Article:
Which presidential candidate is the most conservative?

AUSTIN, Texas — AUSTIN — The top five most conservative presidential candidates have more in common than most of us would like to admit.

For one, all five candidates have supported or promoted abortion rights, the repeal of the Affordable Care Act, and other controversial policies.

They also have been criticized for supporting, at times, their party’s extreme stances on social issues, such as abortion and same-sex marriage.

And they all have strong ties to Texas, including Texas Attorney General Ken Paxton, a staunch supporter of the Republican Party, and Republican Gov.

Greg Abbott.

A study released Tuesday by the Pew Research Center finds that a majority of Americans view the five most liberal presidential candidates in Texas as more liberal than they do the five least liberal.

The most liberal candidate, Gov.

Bill Wexler of Texas, is endorsed by the National Rifle Association and has received significant donations from Koch Industries.

The least liberal candidate is former Republican Gov, Wendy Davis of Texas.

Herpanics have supported President Obama more than any other group, the study shows.

And they have given more than $50 million to the Democratic Party since he took office in 2009.

A majority of those who say they lean Democratic or Republican say the candidates are more conservative than they are liberal.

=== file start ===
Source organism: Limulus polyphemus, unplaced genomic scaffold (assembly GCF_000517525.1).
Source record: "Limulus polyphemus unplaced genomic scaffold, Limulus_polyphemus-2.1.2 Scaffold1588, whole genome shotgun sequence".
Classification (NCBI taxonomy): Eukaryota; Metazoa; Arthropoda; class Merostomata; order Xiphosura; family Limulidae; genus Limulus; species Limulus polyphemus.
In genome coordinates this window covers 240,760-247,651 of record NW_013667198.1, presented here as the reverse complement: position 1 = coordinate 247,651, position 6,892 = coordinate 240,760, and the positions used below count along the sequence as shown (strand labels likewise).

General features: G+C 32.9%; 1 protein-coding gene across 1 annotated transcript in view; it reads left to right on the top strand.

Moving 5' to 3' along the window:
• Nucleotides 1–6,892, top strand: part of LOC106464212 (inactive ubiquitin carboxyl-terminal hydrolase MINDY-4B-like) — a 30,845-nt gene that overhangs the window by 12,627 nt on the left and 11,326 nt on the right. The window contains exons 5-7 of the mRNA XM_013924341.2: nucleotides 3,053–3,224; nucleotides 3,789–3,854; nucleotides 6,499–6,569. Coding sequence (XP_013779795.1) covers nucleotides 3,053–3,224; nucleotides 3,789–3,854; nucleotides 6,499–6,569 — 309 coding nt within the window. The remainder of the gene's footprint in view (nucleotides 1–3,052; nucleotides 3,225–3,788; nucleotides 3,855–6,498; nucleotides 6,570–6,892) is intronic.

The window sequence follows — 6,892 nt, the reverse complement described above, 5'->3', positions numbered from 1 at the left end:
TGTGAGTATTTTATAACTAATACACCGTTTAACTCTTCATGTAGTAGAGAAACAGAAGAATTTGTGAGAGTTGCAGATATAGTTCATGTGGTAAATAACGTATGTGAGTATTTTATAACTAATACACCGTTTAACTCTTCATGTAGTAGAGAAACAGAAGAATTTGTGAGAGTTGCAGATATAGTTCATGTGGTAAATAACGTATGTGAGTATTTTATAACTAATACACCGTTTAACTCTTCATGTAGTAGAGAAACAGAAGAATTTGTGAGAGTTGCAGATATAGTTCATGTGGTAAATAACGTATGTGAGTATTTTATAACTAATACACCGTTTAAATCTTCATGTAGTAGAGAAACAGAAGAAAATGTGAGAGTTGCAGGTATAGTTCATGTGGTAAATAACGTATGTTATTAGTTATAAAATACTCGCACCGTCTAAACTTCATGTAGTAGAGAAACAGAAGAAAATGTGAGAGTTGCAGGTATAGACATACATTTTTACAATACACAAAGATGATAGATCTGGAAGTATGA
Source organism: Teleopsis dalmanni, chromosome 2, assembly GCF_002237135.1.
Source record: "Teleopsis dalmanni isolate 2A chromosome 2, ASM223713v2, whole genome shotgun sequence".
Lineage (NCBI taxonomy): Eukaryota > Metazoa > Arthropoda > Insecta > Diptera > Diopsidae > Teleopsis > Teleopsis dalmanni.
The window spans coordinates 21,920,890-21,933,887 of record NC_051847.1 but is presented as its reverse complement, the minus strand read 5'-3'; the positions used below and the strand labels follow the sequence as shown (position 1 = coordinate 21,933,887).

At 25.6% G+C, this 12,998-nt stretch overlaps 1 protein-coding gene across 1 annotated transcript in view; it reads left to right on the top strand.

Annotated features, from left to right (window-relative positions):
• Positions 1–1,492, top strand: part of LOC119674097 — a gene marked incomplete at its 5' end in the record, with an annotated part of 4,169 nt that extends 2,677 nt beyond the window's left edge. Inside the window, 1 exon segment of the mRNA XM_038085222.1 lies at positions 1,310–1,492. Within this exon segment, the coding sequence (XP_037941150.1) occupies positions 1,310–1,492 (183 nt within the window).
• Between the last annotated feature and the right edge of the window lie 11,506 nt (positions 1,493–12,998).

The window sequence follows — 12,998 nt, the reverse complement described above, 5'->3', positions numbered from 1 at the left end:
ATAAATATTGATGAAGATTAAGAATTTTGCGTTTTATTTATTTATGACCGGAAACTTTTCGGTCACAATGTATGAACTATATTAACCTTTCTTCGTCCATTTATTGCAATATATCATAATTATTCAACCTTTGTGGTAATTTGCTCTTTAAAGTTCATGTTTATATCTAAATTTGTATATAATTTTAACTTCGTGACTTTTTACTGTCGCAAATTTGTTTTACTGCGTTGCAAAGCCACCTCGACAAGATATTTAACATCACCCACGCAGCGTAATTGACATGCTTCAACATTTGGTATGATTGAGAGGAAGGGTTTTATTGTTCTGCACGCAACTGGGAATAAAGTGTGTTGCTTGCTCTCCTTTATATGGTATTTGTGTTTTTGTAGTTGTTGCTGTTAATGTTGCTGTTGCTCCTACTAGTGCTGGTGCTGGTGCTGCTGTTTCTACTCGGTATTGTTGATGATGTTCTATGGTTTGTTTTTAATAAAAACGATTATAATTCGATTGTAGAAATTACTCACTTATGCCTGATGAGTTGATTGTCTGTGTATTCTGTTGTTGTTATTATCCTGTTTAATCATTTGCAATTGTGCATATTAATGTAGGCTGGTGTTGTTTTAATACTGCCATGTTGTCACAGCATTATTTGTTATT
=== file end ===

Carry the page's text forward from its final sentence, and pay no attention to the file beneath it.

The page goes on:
They are also more likely to say that they approve of the way the candidates stand on social policies.

A quarter of Democrats and 30 percent of Republicans who lean Democratic say they approve, compared with 23 percent of independents and 23 percent among those who lean Republican.

On the other hand, Americans of both political stripes say the two most conservative candidates in the Republican field — former Sen. Ted Cruz of Texas and Rep. Ron Paul of Texas — are more liberal.

About half of Republicans say they are more likely than others to approve of Cruz’s policies, while 41 percent say the same of Paul’s.

But less than one-third of independents approve of either candidate, and less than 1 in 5 Republicans say the opposite of Paul.

About one-in-four Republicans say their party is more moderate than they think it is.

About a third of Democrats agree.

The Pew study is based on interviews conducted March 2-8 with 1,037 adults living in all 50 states and the District of Columbia.

Pew is a nonpartisan, nonprofit research organization based in Washington.